You have to wonder how that ennui came about. My guess is that they were copying the world weary look of Hollywood superstars like Dietrich (above) and Garbo.

 The cold, icy look had been standard in women's magazines for years.

Maybe girls out on their own for the first time, living the life of rebels, wanted to live the be icy and aloof like the models they secretly admired in fashion magazines. Maybe beatnik girls were always sneaking peeks at Vogue. Maybe fashion magazines contributed as much to the Beat movement as somebody like Alan Ginsburg or Jack Kerouac.

Well it's possible, isn't it?

Before I sign off I have one more picture to post (above). It's a really neat picture of a beatnik walk. I don't think anyone ever really walked this way but they should have.

For more on the history of Beatniks see the archived 6/4/10 Theory Corner post,
"Who Came Before the Beatniks?"

Saturday, October 23, 2010


My local library just gave away a bunch of magazines, among them some Elles and some Vogues. I took home some samples which I'll share with you. It's pretty weird stuff.

How do you like this cover (above)? I haven't read the article which explains it, but it appears to be about Drew Barrymore who has just fallen into a pool in her new bondage evening gown. She managed to pull herself out just as a gunman came along and announced that he's going to shoot her. Wow! Heavy stuff!

Vogue ran a "Daring Evening" article (above). Boy, it's daring alright! Let's see...a cheetah bra with thick satin drapery pants, and gold ultra-heel snakeskin shoes wrapped in white velvet ribbon.  Wow! I wish I could have seen the Lucy Ricardo moment when she brought it home and showed it to her husband.

Photos like this always come with quotes. They're surprisingly deep. Does the magazine hire philosophers?

Here's (above) a "Daring Duo." It's a super thin, skin-tight body stocking with a breast-eradicating bra and chattering teeth necklace. Add to that jewel-studded raspy pantaloons and black peek-a-boo heels.  Less than $4,000 before tax. A steal!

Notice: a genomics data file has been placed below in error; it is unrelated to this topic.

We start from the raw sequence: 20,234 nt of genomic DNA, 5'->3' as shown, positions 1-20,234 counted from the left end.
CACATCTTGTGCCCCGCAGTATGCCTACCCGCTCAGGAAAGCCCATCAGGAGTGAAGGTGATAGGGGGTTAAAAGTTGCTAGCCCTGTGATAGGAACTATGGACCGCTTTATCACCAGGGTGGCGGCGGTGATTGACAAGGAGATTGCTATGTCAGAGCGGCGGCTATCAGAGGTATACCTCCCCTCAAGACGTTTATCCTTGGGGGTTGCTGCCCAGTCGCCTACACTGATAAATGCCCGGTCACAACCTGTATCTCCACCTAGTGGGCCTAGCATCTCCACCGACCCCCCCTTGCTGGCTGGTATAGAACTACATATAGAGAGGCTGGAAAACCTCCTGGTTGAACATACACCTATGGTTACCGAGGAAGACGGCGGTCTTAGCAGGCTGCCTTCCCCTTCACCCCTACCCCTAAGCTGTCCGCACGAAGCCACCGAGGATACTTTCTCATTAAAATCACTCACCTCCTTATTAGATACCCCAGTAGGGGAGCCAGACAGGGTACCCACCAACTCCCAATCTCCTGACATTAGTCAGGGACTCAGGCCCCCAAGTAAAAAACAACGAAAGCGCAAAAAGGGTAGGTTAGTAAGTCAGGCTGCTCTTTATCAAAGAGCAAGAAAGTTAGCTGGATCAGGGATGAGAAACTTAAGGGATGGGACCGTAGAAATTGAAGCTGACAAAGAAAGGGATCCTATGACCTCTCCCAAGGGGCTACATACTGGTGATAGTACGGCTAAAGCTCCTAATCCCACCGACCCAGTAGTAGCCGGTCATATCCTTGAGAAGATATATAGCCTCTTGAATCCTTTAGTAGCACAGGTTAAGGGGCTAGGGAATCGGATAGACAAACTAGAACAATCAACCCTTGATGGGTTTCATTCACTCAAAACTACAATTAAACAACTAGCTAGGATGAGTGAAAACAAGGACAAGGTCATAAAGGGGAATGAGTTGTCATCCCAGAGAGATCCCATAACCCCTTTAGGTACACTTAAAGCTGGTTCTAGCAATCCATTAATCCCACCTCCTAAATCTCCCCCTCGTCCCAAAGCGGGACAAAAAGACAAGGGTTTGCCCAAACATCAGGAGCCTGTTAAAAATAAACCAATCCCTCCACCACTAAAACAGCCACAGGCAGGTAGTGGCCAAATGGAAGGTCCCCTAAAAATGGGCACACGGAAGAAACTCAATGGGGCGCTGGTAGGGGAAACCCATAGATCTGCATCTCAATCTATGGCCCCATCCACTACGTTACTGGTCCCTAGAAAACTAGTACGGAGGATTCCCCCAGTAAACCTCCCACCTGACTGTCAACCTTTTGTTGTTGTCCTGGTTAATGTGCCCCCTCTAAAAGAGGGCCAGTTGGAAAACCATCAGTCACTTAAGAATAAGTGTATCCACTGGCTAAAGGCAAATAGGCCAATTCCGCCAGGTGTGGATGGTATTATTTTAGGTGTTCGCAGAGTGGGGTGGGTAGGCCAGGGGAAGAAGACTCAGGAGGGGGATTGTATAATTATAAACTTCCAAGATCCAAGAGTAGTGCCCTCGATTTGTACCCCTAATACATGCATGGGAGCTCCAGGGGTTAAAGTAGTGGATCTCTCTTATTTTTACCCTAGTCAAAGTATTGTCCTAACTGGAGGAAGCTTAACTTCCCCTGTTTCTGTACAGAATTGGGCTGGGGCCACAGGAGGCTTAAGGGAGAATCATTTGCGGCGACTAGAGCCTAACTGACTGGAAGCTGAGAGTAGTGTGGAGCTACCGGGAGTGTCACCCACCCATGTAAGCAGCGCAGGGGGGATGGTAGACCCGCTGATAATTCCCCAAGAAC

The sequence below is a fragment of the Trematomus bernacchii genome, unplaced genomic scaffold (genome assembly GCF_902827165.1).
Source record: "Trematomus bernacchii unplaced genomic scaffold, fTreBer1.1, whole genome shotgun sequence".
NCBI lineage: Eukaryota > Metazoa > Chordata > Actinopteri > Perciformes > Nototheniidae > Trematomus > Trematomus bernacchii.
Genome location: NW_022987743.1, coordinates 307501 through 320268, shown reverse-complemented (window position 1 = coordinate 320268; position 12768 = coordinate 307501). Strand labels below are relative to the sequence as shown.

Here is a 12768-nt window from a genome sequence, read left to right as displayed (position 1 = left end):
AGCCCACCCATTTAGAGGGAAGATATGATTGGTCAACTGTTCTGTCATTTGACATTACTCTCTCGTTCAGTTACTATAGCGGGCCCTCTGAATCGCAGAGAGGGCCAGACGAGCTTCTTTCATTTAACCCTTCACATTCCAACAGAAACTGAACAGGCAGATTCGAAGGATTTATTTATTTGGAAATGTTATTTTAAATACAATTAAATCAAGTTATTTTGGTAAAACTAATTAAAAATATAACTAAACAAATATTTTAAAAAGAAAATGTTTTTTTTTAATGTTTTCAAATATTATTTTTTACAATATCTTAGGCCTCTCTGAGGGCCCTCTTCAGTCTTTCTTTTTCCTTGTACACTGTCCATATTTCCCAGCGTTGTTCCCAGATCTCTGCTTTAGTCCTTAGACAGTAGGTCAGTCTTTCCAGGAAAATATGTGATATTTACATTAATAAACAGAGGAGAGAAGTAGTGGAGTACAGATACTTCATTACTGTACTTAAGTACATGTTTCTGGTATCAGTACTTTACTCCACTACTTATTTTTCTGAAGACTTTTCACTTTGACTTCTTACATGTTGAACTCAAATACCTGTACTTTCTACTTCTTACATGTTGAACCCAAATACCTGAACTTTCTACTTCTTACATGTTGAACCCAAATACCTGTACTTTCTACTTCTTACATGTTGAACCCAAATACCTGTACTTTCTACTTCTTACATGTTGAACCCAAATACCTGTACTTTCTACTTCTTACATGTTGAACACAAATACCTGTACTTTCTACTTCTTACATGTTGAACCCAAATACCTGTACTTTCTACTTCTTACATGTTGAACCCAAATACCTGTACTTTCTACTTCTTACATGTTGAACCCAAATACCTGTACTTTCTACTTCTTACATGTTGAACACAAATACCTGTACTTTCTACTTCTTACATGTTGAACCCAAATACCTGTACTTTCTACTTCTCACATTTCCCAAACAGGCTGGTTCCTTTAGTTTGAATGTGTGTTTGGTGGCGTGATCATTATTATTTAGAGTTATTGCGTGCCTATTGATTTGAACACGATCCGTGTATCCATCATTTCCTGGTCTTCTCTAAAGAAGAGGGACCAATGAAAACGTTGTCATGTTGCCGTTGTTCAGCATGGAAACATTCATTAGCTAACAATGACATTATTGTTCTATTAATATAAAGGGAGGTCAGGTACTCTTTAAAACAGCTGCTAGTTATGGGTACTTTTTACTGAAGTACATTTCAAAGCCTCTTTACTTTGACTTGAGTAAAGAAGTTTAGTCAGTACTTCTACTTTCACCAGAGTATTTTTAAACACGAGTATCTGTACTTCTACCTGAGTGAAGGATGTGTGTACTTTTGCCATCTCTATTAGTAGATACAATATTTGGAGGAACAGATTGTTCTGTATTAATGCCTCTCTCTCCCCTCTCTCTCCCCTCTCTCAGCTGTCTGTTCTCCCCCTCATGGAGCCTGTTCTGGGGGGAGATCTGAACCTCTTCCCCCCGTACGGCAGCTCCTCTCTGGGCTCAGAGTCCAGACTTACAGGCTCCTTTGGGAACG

Wait a minute, the article doesn't tell us what the handbag costs. It's a tiny thing, so maybe they throw it in for free.

  Most handbags in the ads (above) are enormous. I guess a woman needs a big handbag to set off her feathered crotch.

Here's (above) another picture associating handbags with crotches.  The signifigance of this will probably hit me when I'm walking down the street a month from now, but right now I haven't got a clue.  Boy, women are hard to figure out!

A lot of the pages in Elle and Vogue are devoted to ads. Here's an ad for Bed Head Foxy Curls. It takes five Foxy Curl products to get that zombie look. You've got your Foxy shampoo and "moisturelicious" conditioner, your "extreme" mousse, your Foxy contour  cream (whatever that is), and your Foxy hair spray.

Bare skin abounds in women's magazines, but the gay men in the ads never seem to be turned on by it. This guy (above) is positively repulsed by the idea that his girlfriend took her blouse off.  His whole day has been ruined, you can tell.

By the way, the guy is wearing black lipstick and has slicked-down fascist future hair. Is that what lies ahead for men?

Haw! Cartoon Steve (  sent me this picture of me ogling the Calvin Klein girl. Thanks Steve! I hope I get a modeling job out of it!